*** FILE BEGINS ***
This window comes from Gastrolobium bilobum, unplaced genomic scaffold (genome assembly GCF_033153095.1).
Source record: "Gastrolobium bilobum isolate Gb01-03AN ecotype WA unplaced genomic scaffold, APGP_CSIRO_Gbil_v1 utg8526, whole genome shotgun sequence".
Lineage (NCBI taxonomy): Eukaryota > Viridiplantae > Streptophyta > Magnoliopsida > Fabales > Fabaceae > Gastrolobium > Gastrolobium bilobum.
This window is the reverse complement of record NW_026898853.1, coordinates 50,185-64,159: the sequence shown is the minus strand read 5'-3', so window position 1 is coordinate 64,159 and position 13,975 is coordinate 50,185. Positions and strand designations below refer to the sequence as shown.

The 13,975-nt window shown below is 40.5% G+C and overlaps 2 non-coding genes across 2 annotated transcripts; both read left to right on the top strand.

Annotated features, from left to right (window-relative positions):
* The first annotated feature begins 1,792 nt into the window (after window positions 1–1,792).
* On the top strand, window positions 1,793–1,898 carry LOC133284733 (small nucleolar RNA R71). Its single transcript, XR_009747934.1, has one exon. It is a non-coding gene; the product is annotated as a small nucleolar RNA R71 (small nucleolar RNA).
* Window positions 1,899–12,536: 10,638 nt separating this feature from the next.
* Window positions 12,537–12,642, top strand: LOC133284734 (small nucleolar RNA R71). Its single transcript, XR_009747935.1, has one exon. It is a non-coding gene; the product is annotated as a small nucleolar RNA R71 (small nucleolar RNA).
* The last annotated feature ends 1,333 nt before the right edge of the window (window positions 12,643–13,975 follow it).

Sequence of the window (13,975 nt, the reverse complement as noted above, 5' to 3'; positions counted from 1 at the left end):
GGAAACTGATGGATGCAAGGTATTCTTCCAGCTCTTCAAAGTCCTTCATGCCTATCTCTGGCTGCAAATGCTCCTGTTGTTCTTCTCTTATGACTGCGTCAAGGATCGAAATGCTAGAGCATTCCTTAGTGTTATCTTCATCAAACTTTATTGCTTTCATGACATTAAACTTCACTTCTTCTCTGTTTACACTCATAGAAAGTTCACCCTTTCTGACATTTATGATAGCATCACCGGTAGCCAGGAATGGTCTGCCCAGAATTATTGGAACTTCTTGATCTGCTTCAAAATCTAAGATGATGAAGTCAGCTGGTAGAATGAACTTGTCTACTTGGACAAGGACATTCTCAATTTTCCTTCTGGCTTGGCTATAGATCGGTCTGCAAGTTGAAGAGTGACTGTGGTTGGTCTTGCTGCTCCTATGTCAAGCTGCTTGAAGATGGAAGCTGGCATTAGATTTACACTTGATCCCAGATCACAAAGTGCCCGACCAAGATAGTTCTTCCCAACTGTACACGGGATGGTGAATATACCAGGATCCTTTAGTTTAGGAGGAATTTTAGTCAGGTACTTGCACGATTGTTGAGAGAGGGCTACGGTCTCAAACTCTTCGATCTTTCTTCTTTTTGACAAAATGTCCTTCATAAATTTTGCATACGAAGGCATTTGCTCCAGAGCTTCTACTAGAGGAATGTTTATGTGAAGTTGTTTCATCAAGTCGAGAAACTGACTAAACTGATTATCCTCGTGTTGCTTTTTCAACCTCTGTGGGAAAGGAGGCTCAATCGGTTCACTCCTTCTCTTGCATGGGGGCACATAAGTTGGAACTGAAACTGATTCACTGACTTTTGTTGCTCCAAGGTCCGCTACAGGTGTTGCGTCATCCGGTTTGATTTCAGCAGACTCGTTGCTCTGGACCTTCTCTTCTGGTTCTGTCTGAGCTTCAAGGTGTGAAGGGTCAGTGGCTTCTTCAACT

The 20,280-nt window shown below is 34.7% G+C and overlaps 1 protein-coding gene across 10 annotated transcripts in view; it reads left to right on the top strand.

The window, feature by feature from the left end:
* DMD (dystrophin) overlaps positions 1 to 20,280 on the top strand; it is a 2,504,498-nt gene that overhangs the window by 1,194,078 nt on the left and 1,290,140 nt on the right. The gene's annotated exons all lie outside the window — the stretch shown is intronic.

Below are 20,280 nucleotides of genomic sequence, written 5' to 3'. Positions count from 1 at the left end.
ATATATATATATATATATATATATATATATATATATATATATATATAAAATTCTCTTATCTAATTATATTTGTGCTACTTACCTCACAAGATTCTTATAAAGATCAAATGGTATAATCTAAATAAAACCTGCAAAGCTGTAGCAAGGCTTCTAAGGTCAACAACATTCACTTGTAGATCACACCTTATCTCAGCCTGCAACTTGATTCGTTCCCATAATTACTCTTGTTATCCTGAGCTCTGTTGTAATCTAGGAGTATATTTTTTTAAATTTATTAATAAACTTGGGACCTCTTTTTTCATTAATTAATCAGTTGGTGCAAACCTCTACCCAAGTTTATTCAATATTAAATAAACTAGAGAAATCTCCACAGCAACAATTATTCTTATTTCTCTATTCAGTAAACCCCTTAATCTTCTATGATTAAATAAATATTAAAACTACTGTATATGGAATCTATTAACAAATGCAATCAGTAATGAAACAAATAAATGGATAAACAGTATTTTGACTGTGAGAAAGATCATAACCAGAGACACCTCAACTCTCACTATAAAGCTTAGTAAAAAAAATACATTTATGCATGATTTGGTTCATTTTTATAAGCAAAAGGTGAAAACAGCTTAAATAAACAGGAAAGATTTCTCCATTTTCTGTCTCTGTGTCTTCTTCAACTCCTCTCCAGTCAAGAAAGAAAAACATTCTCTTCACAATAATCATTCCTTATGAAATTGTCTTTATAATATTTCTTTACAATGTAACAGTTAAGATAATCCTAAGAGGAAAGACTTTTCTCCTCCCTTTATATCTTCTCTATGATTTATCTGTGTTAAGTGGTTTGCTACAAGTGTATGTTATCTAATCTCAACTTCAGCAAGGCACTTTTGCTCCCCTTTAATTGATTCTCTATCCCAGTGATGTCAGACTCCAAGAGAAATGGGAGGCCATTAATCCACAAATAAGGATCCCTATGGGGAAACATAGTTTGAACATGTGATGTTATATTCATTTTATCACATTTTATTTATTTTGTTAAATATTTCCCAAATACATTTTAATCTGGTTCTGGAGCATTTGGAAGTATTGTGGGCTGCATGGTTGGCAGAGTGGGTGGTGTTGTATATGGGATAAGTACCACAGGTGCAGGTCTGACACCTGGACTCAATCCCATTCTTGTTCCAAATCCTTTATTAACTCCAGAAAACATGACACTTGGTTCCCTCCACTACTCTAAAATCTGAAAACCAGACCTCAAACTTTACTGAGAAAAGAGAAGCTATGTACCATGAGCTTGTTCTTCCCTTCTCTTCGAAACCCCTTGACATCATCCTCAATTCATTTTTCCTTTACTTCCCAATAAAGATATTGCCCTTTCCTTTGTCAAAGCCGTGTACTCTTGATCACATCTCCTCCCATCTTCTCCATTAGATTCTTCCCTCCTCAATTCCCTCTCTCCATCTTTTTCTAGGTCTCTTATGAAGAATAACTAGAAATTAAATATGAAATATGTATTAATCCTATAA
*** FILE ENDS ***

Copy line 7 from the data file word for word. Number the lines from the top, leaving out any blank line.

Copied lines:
* The first annotated feature begins 1,792 nt into the window (after window positions 1–1,792).